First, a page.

Open access peer-reviewed chapter

Reproductive Aging: Perimenopause and Psychopathological Symptoms

By Ksenija Gersak, Ziva Miriam Gersak and Arijana Turcin

Submitted: February 17th 2017Reviewed: January 18th 2018Published: May 2nd 2018

DOI: 10.5772/intechopen.74159

Downloaded: 276


The female reproductive axis essentially comprises of the hypothalamic-pituitary-ovarian axis and the mullerian-derived structures. The reproductive axis ages to a nonfunctional state (menopause) much earlier than the other organ systems do, at a time when a woman is otherwise healthy. The basis of reproductive senescence in women is oocyte depletion in the ovary. Perimenopause is defined by menstrual cycle and endocrine changes, such as disturbed ovarian-pituitary-hypothalamic feedback relationships, inaccurate estrogen levels, and decreased progesterone levels. Many psychopathological changes can take place, but most commonly women experience mild cognitive impairment, anxiety, irritability, mood swings, and depression. Estrogens influence depression and depressive-like behavior through interactions with neurotropic factors and through an influence on the serotonergic system.


  • reproductive aging
  • menopausal transition
  • perimenopause
  • estrogen
  • progesterone
  • neurotransmitters
  • mental disorders

1. Introduction

The belief that behavioral disturbances are related to manifestations of the female reproductive system is an ancient one that has persisted to contemporary times [1].

This belief regarding the middle-aged years and the negative outlook of the perimenopause is not completely irrational. There are some events that support impressions such as the completion of the reproductive period, separation from children, care for very old parents and relatives, onset of illness, retirement, or financial insecurity. Perimenopausal changes are not symbols of some “ominous changes” but are instead a part of reproductive aging, which appear much earlier in life than do the various other physiological organ system changes due to somatic aging.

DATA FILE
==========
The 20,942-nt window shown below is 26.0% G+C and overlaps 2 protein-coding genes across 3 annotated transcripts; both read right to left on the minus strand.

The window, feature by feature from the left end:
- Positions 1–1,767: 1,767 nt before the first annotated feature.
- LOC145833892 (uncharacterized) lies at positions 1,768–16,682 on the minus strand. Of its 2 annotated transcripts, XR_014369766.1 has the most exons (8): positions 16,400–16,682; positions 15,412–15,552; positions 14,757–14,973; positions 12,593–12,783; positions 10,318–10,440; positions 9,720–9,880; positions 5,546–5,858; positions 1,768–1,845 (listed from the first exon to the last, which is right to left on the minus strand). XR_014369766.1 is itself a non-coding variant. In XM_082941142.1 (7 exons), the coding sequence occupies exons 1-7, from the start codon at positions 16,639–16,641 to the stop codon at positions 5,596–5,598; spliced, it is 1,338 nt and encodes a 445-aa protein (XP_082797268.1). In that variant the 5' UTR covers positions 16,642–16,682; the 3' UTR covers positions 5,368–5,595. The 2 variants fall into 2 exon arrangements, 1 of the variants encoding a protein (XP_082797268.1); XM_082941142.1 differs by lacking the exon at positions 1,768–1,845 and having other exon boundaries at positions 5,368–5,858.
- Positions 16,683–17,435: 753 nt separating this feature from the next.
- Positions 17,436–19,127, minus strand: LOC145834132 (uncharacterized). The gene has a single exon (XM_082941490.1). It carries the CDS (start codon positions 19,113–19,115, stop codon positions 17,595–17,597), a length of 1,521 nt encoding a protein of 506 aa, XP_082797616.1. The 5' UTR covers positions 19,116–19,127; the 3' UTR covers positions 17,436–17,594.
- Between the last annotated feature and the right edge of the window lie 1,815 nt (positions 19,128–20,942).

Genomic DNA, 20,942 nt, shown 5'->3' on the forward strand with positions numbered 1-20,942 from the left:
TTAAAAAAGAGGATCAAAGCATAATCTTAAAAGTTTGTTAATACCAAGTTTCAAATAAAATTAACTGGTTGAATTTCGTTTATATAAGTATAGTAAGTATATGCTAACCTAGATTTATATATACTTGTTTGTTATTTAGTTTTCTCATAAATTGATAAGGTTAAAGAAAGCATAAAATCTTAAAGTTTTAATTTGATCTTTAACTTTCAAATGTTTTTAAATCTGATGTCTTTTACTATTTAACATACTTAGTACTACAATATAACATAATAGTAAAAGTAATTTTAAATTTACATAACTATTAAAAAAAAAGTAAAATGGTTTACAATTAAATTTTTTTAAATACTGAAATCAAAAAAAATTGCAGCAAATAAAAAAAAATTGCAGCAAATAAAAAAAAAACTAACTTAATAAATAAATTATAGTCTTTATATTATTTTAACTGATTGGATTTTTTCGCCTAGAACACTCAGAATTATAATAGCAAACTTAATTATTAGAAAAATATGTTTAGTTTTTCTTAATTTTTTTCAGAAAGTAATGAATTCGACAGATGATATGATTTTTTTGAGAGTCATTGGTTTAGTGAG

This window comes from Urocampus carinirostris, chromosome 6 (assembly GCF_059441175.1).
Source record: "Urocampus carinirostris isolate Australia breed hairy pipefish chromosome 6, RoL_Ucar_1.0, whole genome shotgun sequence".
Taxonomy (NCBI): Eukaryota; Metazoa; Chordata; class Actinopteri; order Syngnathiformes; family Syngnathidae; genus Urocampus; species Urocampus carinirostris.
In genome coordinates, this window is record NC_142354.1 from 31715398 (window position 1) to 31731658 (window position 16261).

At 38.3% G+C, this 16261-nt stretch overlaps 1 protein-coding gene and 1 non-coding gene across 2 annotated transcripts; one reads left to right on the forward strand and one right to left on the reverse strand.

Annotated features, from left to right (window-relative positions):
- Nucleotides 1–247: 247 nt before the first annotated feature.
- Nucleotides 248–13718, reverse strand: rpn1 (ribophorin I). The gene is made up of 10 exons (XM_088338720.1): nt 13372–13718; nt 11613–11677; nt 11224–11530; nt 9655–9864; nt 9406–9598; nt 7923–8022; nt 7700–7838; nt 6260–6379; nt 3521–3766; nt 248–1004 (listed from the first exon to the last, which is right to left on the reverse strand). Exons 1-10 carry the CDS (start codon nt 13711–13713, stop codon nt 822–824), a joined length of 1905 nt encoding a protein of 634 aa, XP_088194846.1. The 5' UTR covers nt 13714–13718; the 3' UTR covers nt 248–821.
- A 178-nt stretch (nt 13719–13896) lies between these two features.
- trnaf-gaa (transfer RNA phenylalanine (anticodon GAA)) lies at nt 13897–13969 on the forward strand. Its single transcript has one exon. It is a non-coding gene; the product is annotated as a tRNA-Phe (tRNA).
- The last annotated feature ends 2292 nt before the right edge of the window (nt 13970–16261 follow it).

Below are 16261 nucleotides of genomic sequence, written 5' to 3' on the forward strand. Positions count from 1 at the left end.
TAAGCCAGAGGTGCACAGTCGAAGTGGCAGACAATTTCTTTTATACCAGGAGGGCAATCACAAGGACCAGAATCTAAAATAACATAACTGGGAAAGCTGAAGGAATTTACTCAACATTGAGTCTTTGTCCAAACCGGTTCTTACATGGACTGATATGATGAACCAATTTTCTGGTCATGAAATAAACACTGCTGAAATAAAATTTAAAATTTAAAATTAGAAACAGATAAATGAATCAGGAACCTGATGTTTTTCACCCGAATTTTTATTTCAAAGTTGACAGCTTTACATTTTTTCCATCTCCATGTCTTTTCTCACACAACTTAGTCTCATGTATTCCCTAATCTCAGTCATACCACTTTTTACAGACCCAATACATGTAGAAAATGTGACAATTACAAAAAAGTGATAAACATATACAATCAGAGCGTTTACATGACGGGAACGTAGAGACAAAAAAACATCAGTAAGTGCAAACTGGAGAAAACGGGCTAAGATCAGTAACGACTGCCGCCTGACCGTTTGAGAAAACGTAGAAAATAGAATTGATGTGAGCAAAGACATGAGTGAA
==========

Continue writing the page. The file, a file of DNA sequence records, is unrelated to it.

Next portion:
Reproductive aging is a natural process that begins at birth and proceeds as a continuum. The basis of reproductive senescence is oocyte depletion, a steady-state loss through atresia and ovulations. The decline in reproductive capacity is accompanied by increased risk of psychogenic disturbances, osteoporosis, and cardiovascular and cerebrovascular diseases.

There is a lot of evidence from basic science, epidemiological data, and interventional studies to indicate that estrogens are positively influencing mental well-being. Depressive symptoms and even an upsurge in the incidence of some mental disorders have been observed around the menopause, suggesting the direct involvement of instant loss of estrogen activity in mental health.

2. Stages of reproductive aging

Menstruation is the regular discharge of blood and mucosal tissue from the inner lining of the uterus through the vagina as a result of periodic hormonal changes.

Menarche is the first menstruation, and menopause is the point in time when permanent cessation of menstruation occurs following the loss of ovarian activity [1]. The term is derived from the Greek words “men” (month) and “pausis” (cessation). Menopause is confirmed 12 months after the onset of amenorrhea.

The years prior to menopause are known as the perimenopausal transitional years. An older, more popular, and less precise term is climacteric, the expression derived from the Greek word for “ladder” and should be used only when talking to patients and in the lay press, not in scientific papers [2].

The 2001 Stages of Reproductive Aging Workshop (STRAW) proposed a new nomenclature and staging system for objectifying ovarian aging, including menstrual and quantitative hormonal criteria to define each stage, and has been reviewed and updated in 2011 [3]. The “STRAW+10” staging system is widely considered as the gold standard for characterizing reproductive aging through menopause.

It divides the adult female life into three main phases:

  • Reproductive

  • The menopausal transition

  • Postmenopause.